Reason Not to Go to Law School #25

Asshole Teaching Assistants.

I want to start by saying not all teaching assistants are assholes.  I was a teaching assistant during my senior year of undergrad and like to think I did a pretty decent job.  Many teaching assistants recognize that they are only a few semesters removed from the class they are teaching and approach their position with the appropriate level of humility.

Not quite the case with law school teaching assistants.  Law schools are overrun with massive egos, and so getting good grades, a fat job offer, and a TAship tends to make 3L students think they’re the shit.  They’re not.  They’re simply the biggest tools in the school.

Their entire exposure to legal practice has been a 10 week summer associate gig which typically involves more 2-hour lunches and firm sponsored outings than actual legal research and writing.  And yet, they do a lot of the heavy lifting in legal research and writing classes, or as some schools have begun calling it, “Lawyering” (because they try to add in other lawyerly skills, like bullshitting and complaining about crappy assignments).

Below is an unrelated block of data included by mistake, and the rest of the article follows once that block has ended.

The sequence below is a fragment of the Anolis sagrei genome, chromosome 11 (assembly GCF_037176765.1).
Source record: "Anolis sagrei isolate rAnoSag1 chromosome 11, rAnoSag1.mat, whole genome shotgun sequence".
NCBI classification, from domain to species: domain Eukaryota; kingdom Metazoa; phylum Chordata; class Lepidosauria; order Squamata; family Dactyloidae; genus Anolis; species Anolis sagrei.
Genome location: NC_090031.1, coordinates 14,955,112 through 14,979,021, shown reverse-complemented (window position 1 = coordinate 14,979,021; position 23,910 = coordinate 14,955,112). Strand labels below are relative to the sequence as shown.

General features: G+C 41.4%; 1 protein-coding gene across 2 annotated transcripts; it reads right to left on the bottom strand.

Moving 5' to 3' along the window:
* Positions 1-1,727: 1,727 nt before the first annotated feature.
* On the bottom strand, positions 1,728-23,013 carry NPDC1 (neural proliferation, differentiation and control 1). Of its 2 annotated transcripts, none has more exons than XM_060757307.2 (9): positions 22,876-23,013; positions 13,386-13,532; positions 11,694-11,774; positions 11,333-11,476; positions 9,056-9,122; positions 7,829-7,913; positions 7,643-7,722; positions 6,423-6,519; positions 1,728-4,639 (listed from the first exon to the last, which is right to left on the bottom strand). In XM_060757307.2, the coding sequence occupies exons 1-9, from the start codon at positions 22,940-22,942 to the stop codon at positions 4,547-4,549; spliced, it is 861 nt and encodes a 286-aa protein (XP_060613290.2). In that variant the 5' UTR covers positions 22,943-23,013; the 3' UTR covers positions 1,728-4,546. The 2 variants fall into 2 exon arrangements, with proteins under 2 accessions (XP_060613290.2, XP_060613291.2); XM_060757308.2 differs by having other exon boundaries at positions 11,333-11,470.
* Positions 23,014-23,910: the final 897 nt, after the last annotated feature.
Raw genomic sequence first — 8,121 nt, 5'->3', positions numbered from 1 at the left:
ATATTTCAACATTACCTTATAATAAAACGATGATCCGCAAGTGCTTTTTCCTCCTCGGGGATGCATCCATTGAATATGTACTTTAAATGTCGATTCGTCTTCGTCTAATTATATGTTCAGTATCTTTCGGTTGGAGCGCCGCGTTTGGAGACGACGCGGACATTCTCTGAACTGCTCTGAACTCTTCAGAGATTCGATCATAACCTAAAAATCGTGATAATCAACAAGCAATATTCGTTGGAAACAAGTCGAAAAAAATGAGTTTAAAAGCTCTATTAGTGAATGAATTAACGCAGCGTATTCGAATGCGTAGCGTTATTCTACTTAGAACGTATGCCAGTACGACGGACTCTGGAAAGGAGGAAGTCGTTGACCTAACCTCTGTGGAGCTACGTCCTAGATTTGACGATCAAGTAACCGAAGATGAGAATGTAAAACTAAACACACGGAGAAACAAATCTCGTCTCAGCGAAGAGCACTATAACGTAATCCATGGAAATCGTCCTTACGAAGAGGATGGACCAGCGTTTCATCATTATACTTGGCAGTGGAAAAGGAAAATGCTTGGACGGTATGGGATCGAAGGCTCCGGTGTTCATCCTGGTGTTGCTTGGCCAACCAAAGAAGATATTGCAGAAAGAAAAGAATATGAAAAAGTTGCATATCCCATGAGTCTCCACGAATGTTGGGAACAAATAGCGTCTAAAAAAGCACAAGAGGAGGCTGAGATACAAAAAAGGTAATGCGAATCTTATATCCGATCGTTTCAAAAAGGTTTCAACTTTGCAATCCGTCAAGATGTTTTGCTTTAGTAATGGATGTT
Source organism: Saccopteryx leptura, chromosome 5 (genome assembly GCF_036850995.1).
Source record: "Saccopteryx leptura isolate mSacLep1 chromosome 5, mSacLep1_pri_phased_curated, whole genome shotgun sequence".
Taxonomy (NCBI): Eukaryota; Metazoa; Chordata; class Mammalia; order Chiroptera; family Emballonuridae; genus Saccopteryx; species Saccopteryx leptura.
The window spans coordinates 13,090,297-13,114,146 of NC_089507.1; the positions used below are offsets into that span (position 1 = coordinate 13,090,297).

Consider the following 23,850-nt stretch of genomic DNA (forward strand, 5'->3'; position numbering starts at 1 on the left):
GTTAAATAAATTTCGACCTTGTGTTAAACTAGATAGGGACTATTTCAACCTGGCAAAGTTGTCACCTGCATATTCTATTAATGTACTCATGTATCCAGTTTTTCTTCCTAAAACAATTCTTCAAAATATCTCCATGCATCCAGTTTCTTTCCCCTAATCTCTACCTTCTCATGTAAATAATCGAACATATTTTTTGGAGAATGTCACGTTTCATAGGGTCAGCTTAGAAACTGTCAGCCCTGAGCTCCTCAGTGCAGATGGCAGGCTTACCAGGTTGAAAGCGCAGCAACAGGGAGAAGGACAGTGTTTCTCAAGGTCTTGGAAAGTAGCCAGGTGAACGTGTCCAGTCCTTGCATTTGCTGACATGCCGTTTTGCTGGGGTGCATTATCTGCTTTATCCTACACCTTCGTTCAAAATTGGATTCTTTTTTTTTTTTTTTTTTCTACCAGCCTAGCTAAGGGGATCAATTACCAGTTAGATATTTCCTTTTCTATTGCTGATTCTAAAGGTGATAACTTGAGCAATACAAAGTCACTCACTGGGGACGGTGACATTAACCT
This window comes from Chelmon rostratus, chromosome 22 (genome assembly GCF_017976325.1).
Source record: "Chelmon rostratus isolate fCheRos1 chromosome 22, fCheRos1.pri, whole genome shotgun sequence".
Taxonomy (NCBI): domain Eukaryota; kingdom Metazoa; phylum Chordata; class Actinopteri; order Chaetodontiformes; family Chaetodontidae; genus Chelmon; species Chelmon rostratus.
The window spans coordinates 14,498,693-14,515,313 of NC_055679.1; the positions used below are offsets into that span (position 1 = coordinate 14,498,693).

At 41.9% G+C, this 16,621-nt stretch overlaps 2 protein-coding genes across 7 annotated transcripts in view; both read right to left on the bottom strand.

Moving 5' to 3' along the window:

So, to demonstrate just how awful the asshole TAs can be, here’s an e-mail that was sent from one of my lawyering TAs to the entire class (but not the professor):

Hey everybody,

After being in class with you all again, I have to say that I was a tad under impressed with the class participation and focus.  More than a few of you were pretty squirrelly today.  I know that Lawyering seems to be less important than your other classes, but this summer you’ll be reassessing those impressions.  I think you’ll realize that writing a memo that is more than simply passable and explaining the law are important assets that you may wish you had developed more.

The ICWA project is a big project and requires serious effort and planning if you are to be satisfied with your product.  It culminates in a real challenge in the form of an oral argument before a judge or practicing attorney.  You will need to know the material as if you’ve lived with it your whole life and you will need to be able to explain it and put it in context so that judges will quickly understand both the situation and your key arguments.  Since there are a lot of materials, it is also important to listen to your classmates’ presentations.  If you don’t, you’ll be doing a lot more research on your own.